Notes on Vibe

My new essay for The New Yorker

This morning, The New Yorker published my latest essay, which is titled “TikTok and the Vibes Revival” but in my head will always be “Notes on Vibe,” from Susan Sontag’s famous essay “Notes on Camp,” which is a ruthless dissection of a particular cultural phenomenon or label. To me, “vibes” are little bits of audiovisual poetry that we experience in the world, and they seem to have found a perfect home on TikTok.

Notes on Vibe — The New Yorker

Most often, my essays start as persistent feelings that I have in daily life — something that I keep noticing but can’t quite figure out. My brain picks up a theme, like a melody stuck in your head, and it sticks around until I’ve written through it. This essay definitely happened that way: I was getting a particular style of TikTok videos in my For You feed, short glimpses of mundane life moments that were somehow beautiful, often hashtagged #vibes. And I kept hearing friends (and myself) use the word vibe or vibes all the time, to refer to just about everything — it seemed to be a convenient label for anything that can’t quite be grasped.

So I began thinking about this essay to figure out why vibes were so prevalent, and why I appreciated those banal TikToks so much, the stream of ephemera, light through windows, coffee cups, piles of books. They are kind of an update on the cliche Instagram lifestyle tableau, but they’re more natural, more immersive. You can see your own life through their lens more easily, appreciating the vibes. I looked into the history of the word “vibe” and the philosophers who have taken the idea on. But my favorite parts of the essay are just describing specific vibes, like the man swimming in his Manchester lap pool to Frank Ocean, or a woman making matcha on her wooden countertop. Vibes are for everyone. Maybe this is the key paragraph:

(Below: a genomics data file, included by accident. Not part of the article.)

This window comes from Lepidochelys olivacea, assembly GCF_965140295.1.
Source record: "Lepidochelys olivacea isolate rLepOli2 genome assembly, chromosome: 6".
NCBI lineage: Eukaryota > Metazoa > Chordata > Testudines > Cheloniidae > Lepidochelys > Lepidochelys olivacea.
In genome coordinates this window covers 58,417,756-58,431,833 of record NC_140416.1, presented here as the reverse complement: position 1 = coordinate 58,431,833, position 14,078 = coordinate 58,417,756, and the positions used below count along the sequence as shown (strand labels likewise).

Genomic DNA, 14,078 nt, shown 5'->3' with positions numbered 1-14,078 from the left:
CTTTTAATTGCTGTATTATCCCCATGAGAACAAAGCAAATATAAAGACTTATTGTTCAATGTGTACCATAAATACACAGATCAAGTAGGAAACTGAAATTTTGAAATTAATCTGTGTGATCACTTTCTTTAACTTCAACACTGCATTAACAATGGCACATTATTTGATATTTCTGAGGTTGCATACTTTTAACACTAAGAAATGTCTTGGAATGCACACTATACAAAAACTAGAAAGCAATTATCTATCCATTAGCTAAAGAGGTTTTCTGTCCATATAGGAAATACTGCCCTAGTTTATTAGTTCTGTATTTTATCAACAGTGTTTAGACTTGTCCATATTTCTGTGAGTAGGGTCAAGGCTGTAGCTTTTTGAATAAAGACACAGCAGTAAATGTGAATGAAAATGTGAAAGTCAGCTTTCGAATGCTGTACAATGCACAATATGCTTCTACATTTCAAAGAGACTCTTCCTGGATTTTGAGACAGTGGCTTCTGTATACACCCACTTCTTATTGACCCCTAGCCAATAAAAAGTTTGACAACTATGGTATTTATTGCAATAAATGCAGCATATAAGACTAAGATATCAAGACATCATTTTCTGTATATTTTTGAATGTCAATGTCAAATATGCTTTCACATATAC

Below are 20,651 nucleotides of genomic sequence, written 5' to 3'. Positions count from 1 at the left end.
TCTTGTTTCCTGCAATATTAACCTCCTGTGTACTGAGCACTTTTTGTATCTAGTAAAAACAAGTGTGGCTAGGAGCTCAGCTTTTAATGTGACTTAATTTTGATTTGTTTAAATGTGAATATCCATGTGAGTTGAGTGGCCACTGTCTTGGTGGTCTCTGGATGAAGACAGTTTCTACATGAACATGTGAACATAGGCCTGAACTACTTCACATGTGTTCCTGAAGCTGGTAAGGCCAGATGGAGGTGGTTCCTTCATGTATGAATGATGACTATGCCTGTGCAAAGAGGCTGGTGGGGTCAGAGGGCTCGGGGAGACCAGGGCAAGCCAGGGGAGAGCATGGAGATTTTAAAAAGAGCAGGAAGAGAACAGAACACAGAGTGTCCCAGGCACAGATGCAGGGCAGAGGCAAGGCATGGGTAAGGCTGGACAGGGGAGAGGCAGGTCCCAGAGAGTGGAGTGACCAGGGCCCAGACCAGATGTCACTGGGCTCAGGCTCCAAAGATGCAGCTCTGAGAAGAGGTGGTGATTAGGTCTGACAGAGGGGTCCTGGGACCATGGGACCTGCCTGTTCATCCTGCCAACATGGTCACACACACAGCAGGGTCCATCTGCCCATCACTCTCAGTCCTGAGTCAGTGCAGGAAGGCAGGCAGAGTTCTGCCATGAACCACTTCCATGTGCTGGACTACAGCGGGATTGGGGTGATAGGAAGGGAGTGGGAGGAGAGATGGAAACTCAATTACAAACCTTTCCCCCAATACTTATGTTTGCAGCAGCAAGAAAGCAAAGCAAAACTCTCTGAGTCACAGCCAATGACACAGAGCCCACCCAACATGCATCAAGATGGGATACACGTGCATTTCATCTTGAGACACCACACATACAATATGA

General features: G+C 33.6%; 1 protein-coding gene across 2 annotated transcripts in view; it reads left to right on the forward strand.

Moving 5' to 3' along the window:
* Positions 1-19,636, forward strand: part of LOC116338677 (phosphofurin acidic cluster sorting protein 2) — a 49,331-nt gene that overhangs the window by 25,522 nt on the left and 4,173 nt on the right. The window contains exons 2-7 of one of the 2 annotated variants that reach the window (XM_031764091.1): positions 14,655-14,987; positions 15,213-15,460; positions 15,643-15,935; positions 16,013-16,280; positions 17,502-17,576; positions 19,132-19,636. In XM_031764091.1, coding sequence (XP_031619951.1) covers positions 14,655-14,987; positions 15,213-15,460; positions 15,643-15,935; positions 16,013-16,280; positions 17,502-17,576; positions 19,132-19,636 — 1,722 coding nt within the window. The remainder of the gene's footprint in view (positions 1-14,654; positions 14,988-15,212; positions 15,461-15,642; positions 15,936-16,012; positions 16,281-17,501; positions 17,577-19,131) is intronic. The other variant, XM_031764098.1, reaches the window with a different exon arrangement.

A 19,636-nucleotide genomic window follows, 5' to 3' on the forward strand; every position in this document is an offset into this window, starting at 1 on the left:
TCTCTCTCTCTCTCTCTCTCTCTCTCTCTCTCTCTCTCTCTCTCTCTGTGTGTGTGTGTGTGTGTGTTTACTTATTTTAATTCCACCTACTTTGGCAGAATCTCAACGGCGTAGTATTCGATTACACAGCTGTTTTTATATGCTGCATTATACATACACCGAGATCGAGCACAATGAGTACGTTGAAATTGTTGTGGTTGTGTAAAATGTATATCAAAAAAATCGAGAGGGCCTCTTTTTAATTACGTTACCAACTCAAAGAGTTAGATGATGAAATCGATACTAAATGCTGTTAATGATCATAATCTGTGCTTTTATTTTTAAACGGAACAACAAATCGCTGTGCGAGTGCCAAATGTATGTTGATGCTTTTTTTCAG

In the social-media era, though, “vibe” has come to mean something more like a moment of audiovisual eloquence, a “sympathetic resonance” between a person and her environment, as Robin James, a professor of philosophy at U.N.C. Charlotte wrote in a recent newsletter. What a haiku is to language, a vibe is to sensory perception: a concise assemblage of image, sound, and movement. (#Aesthetic is sometimes used to mark vibes, but that term is predominantly visual.) A vibe can be positive, negative, beautiful, ugly, or just unique. It can even become a quality in itself: if something is vibey, it gives off an intense vibe or is particularly amenable to vibes. Vibes are a medium for feeling, the kind of abstract understanding that comes before words put a name to experience. That pre-linguistic quality makes them well suited to a social-media landscape that is increasingly prioritizing audio, video, and images over text. Through our screens, vibes are being constantly emitted and received.

Again, here’s my Notes on Vibe in The New Yorker. Let me know what you think!